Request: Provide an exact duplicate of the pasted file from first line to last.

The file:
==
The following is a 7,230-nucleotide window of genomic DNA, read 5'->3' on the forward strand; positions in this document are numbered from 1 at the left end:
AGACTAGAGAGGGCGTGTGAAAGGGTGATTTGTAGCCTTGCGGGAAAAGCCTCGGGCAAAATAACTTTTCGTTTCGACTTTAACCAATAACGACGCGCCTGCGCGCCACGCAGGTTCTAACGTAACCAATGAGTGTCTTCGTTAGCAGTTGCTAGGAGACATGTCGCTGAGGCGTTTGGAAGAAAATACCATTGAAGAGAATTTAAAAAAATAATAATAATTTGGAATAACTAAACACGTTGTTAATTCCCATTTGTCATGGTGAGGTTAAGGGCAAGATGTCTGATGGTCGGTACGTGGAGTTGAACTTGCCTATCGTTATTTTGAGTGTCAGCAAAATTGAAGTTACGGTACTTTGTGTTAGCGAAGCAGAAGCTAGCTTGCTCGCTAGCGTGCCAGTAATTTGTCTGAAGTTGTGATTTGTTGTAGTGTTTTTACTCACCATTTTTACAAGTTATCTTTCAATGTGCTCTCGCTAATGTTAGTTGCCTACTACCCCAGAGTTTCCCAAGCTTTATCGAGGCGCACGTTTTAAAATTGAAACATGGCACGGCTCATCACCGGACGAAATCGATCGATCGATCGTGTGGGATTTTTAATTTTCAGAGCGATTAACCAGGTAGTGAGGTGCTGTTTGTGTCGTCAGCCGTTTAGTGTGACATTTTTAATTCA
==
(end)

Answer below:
The following is a 7,230-nucleotide window of genomic DNA, read 5'->3' on the forward strand; positions in this document are numbered from 1 at the left end:
AGACTAGAGAGGGCGTGTGAAAGGGTGATTTGTAGCCTTGCGGGAAAAGCCTCGGGCAAAATAACTTTTCGTTTCGACTTTAACCAATAACGACGCGCCTGCGCGCCACGCAGGTTCTAACGTAACCAATGAGTGTCTTCGTTAGCAGTTGCTAGGAGACATGTCGCTGAGGCGTTTGGAAGAAAATACCATTGAAGAGAATTTAAAAAAATAATAATAATTTGGAATAACTAAACACGTTGTTAATTCCCATTTGTCATGGTGAGGTTAAGGGCAAGATGTCTGATGGTCGGTACGTGGAGTTGAACTTGCCTATCGTTATTTTGAGTGTCAGCAAAATTGAAGTTACGGTACTTTGTGTTAGCGAAGCAGAAGCTAGCTTGCTCGCTAGCGTGCCAGTAATTTGTCTGAAGTTGTGATTTGTTGTAGTGTTTTTACTCACCATTTTTACAAGTTATCTTTCAATGTGCTCTCGCTAATGTTAGTTGCCTACTACCCCAGAGTTTCCCAAGCTTTATCGAGGCGCACGTTTTAAAATTGAAACATGGCACGGCTCATCACCGGACGAAATCGATCGATCGATCGTGTGGGATTTTTAATTTTCAGAGCGATTAACCAGGTAGTGAGGTGCTGTTTGTGTCGTCAGCCGTTTAGTGTGACATTTTTAATTCA